(Jim) Welcome to That’s My Farm. I’m Jim Shroyer your host. We’re on the Agronomy Farm, here on the campus at K-State in Manhattan. And behind me you can see some soybeans. And you know, a lot of times we don’t think about soybeans needing a whole lot of fertilizer and nutrition and that sort of thing. But we’re gonna be talking with Dr. Dave Mengel, our Fertility Specialist about soybean nutrition and fertility. So, get your cup of coffee. Come on back and we can start the show.Closed Captioning Brought to you by the Kansas Soybean Commission. The Soybean Checkoff, Progress Powered by Kansas Farmers.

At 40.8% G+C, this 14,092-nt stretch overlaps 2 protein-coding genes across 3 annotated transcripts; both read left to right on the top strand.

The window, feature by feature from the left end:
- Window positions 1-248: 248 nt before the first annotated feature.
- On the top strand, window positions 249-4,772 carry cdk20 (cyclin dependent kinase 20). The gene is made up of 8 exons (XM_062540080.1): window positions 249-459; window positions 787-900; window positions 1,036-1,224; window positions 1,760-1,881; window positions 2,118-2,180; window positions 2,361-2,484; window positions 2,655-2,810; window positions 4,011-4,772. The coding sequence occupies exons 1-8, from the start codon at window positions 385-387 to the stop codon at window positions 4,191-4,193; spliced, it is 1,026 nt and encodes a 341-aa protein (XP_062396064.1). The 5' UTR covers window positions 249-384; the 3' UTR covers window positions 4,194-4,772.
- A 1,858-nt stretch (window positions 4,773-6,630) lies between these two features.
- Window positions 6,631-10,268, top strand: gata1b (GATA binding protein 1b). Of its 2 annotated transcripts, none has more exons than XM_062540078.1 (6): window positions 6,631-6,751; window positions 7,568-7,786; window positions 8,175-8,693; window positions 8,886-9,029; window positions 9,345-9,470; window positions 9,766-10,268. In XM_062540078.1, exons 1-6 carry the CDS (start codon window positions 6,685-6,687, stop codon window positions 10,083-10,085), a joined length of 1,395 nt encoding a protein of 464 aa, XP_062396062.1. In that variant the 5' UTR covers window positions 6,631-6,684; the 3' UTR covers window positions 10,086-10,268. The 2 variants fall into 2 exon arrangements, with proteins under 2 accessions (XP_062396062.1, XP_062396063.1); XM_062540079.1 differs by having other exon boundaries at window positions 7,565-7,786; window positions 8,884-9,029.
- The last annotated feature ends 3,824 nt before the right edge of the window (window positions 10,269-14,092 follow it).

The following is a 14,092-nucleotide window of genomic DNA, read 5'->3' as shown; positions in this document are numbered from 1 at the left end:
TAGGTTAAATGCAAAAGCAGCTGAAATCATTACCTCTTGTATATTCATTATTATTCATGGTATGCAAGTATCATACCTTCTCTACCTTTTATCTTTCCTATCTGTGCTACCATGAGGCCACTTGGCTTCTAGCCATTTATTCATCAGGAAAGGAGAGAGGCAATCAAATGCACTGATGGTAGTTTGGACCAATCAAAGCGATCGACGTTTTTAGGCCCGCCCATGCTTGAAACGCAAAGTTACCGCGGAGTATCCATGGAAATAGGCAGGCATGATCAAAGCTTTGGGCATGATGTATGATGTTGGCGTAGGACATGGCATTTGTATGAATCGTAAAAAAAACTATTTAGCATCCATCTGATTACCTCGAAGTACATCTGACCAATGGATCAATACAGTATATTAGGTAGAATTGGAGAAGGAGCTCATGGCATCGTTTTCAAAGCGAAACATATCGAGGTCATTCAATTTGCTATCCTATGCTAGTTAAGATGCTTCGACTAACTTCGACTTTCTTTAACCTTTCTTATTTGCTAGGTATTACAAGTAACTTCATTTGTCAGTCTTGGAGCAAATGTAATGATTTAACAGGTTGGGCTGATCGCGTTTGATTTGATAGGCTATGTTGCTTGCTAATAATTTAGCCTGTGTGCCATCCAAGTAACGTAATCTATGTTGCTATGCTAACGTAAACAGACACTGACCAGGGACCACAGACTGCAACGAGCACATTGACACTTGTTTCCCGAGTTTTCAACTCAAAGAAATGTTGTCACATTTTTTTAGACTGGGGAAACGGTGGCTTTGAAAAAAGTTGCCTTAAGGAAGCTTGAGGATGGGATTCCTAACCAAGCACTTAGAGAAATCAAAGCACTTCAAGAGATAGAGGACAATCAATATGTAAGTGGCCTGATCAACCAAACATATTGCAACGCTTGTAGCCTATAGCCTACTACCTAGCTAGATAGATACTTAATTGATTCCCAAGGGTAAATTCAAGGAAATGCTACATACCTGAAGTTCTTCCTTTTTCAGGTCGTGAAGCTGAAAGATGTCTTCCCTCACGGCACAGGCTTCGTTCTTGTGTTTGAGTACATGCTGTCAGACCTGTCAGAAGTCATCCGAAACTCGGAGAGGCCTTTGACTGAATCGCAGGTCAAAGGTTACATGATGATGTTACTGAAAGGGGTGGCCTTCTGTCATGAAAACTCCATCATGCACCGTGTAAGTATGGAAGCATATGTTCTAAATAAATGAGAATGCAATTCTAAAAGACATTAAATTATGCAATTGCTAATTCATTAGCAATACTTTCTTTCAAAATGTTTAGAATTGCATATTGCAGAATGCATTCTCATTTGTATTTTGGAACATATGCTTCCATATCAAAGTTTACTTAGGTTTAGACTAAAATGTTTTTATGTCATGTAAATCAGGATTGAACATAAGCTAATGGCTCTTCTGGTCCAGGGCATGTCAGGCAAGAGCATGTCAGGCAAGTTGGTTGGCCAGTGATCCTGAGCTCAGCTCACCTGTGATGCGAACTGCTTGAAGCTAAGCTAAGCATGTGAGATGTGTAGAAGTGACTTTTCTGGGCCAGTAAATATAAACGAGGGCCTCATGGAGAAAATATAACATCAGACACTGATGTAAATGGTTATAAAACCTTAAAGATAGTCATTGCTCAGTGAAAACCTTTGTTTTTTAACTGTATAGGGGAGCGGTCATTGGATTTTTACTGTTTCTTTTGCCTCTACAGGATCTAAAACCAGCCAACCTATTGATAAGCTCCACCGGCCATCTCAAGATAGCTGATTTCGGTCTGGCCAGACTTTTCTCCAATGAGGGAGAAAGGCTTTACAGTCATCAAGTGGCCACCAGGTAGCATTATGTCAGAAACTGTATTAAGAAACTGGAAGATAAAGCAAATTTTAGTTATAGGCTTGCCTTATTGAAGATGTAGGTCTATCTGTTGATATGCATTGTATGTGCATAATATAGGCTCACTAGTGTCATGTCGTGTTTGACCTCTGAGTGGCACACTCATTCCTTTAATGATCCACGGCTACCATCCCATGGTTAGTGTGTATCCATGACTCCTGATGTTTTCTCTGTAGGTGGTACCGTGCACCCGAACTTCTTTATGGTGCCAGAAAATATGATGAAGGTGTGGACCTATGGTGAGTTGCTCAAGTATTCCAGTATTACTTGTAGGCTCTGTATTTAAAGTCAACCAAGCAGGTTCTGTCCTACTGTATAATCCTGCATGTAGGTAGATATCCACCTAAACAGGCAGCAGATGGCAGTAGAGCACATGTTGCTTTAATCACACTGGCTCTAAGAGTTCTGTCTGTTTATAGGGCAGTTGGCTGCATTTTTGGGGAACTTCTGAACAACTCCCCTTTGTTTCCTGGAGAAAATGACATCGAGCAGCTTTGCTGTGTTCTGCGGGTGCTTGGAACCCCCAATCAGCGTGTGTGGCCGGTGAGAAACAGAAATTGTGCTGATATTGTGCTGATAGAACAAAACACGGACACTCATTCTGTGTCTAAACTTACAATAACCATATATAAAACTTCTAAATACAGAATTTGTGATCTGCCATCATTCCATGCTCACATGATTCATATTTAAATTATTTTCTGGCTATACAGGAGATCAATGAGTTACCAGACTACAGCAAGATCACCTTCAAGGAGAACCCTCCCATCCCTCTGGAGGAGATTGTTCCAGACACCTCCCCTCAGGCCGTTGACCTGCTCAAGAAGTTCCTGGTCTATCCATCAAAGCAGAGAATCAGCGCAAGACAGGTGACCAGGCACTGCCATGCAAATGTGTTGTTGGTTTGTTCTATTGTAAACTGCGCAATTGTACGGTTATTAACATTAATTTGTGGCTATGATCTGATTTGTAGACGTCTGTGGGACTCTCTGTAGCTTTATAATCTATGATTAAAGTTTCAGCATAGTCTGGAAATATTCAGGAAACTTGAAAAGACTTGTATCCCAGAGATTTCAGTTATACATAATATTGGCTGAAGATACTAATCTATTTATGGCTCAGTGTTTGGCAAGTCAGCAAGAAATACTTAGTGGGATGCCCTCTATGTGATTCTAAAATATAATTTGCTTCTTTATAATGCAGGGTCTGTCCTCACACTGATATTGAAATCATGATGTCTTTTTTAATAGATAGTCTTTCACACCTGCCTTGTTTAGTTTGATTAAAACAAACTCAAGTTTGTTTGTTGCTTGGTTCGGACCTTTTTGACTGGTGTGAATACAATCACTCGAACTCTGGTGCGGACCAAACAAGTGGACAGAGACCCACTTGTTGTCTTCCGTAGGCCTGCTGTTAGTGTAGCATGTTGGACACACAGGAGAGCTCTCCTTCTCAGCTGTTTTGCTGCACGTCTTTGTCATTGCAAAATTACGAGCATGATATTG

(Jim) Good morning folks, welcome to That’s My Farm. I’m Jim Shroyer, your host and we’re in luck because we’re in Manhattan, Kansas, on the Agronomy Farm on the K-State campus. And with us today we have Dr. Dave Mengel. Dr. Dave has been a former department head here in the department and he is now the fertility specialist. So, Dave I recently heard you give a presentation on soybean fertility. And you know a lot of times people think, you know soybeans, they build the soil. They’re a soil-building type of crop. But that’s kind of…that’s not quite right. (Dave) Not quite right, you’re right. They’re actually a very extractive crop. (Jim) That’s right. (Dave) They remove more nutrients than any other crop we grow. (Jim) Yea, I guess thinking about that-the phosphorus and potassium. (Dave) Yea, yea, I really do. (Jim) OK, so I heard you give this presentation the other day and you had four or five topics. And we’re gonna delve into those topics right now. And let’s talk about the importance of pH first. (Dave) OK. Well, I like to couple pH with soil testing cause that’s the way we want to manage it. (Jim) Right, OK. (Dave) Because one of the key…here’s two really big factors. One is soybeans are legumes. They require the rhizobia bacteria to get the nodulation, for nitrogen fixation. And that’s the weak link. The bacteria are not very…hearty. (Jim) Tough. (Dave) They’re not very hearty, they don’t survive well particularly in acid soils. (Jim) Right. (Dave) So… (Jim) And we have plenty of acid soils. (Dave) We have plenty of acid soils in particularly the eastern half, but they’re showing up everywhere because of nitrogen applications. (Jim) Right. (Dave) So we need to get the soil pH’s adjusted and for soybeans we probably need to adjust a little bit higher, than we normally we do. The standard recommendation for wheat, corn, milo, is lime to a pH of 6. But realistically for soybeans 6.2 to 6.4 is probably a little bit better and will get a little bit higher yield. So, that’s something to think about along the way. So, the big thing is pH, look at variability in the soils, because it does vary across the fields substantially based on the soil color and clay content. And so if we could soil test by soil type or grid sample or some other system to look at the variability that’s out there and make some variable rate adjustments, we can do a much better job of managing pH. (Jim) So you’re saying that… not pulling into the gate there, walk out 50 feet and take a couple samples and walk back in and mix ’em up. We’re talking about intensive. (Dave) We’re talking about intensive sampling and management. And it will pay. Because it would not be unusual to see a five bushel differential due to soil pH variability across the field. Well five bushel at today’s nine dollar soybean price will pay for some lime. (Jim) Yea, that’s a little more than chump change. (Dave) Yea, it is. And so it’s important, it’s worthwhile to do this. So, the pH is really the big thing. (Jim) OK. So, what about the other end? (Dave) OK, that’s a good point. The other end- high pH’s. High pH’s normally are not a major problem, except in some of our soils we run into iron chlorosis problems with soybeans. That’s one we can’t really change or adjust. We have to be aware of. And we want to make sure we don’t over lime to create those problems also. (Jim) Right, right. (Dave) But the biggest way we can manage that, the best way we can manage that, is with variety selection. Most of the seed companies have done screening for iron chlorosis and they have chlorosis resistant varieties. And that’s a pretty effective management tool. (Jim) Right, right. Dave, we’ve got to take a break now, so don’t go away we’ll be right back. And you folks at home, now is a good time to get a cup of coffee and rush right back because we’ll be back after these words from our sponsors.